Twisting and Turning: Unraveling What Causes Asymmetry

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Asymmetry in our bodies plays an important role in how they work, affecting everything from function of internal systems to the placement and shape of organs. Take a look at your hands. They are mirror images of each other, but they’re not identical. No matter how you rotate them or flip them around, they will never be the same. This is an example of chirality, which is a particular type of asymmetry. Something is chiral if it can’t overlap on its mirror image.

An image of a pair of hands, palms facing up. An arrow points to another image of the left hand on top of the right, both palms still facing up, illustrating that they can’t be superimposed. Our hands are chiral: They’re mirror images but aren’t identical.

Scientists are exploring the role of chirality and other types of asymmetry in early embryonic development. Understanding this relationship during normal development is important for figuring out how it sometimes goes wrong, leading to birth defects and other medical problems.

Decoding the Causes of Chirality

Headshot of Michael Ostap. Michael Ostap, Ph.D., University of Pennsylvania. Credit: Elizabeth H. Ostap.

Michael Ostap Link to external web site, Ph.D., a professor of physiology at the Perelman School of Medicine at the University of Pennsylvania in Philadelphia, is studying how molecules interact to build cell structures that contribute to chirality in living things. His research focuses on the motors in cells, including a motor protein called myosin 1D, which plays an important role in generating chirality.

Dr. Ostap and his lab, along with Stéphane Noselli’s team Link to external web site in France, examined how myosin 1D triggers chirality during the development of fruit flies. Dr. Noselli’s lab stimulated the production of myosin 1D during the early development of fruit fly organs that usually exhibit symmetry, including the epidermis (outer skin layer) and the trachea (similar to the windpipe). They found that the presence of this protein caused the cells to wind around each other in a spiral shape. The whole fly larva twisted into this spiral, and the spirals were chiral—they always turned in the same direction.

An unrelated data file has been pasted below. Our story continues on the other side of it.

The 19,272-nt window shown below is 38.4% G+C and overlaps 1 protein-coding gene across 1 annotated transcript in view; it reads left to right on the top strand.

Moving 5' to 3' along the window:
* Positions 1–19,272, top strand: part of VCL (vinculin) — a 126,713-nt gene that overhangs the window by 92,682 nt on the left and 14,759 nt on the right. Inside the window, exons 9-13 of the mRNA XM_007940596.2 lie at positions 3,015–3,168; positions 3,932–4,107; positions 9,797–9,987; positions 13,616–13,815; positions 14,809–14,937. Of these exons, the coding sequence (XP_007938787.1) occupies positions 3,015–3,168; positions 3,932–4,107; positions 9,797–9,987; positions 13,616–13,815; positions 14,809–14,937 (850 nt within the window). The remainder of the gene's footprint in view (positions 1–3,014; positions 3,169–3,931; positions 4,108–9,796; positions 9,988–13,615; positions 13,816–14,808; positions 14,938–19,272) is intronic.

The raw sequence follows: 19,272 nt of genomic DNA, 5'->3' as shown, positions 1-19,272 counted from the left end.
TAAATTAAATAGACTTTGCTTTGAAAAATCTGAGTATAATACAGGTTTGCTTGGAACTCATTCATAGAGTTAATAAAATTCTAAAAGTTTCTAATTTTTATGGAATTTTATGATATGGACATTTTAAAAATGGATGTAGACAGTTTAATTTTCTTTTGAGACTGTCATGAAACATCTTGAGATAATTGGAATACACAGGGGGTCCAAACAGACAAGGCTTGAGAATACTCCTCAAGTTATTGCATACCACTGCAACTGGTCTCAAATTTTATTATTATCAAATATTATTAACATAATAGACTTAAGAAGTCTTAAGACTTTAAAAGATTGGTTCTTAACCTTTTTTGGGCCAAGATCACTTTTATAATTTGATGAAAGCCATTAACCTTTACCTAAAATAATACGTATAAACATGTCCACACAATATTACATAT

Understanding a Protein’s Push and Pull

Further examination by the Ostap lab revealed that myosin 1D induced spiraling of another protein called actin. Actin proteins form filaments required for cells to move and change shape. In this case, the researchers found that motor activity of the myosin changes the shapes of the cells, so they form tissues in a circular, counterclockwise geometry. How these molecular interactions lead to changes in cell shape, structure, and form remains a fascinating mystery, Dr. Ostap says. Unraveling these mysteries is an important step in developing better ways to treat certain diseases. 

The Ostap lab is continuing to study myosin 1D in flies with a bottom-up approach—from protein to cell to tissue. “We know that this protein is important for chirality,” Dr. Ostap explains. “We’re focused on the biophysical properties of why that’s the case. For example, we are studying myosin 1D’s biochemical and structural properties to try to learn more about how it makes these actin filaments turn.”

Dr. Ostap says studying myosin 1D’s activity in vertebrate research organisms such as mice, chickens, and zebrafish is important as well. A vertebrate’s body has many more components and more complicated interactions than a fruit fly’s body. But some of the same proteins may be important across organisms. “How similar these chiral cues are is not known yet known, and something we plan to study,” he says.

Dr. Ostap’s research is supported in part by NIGMS grant R37GM057247.

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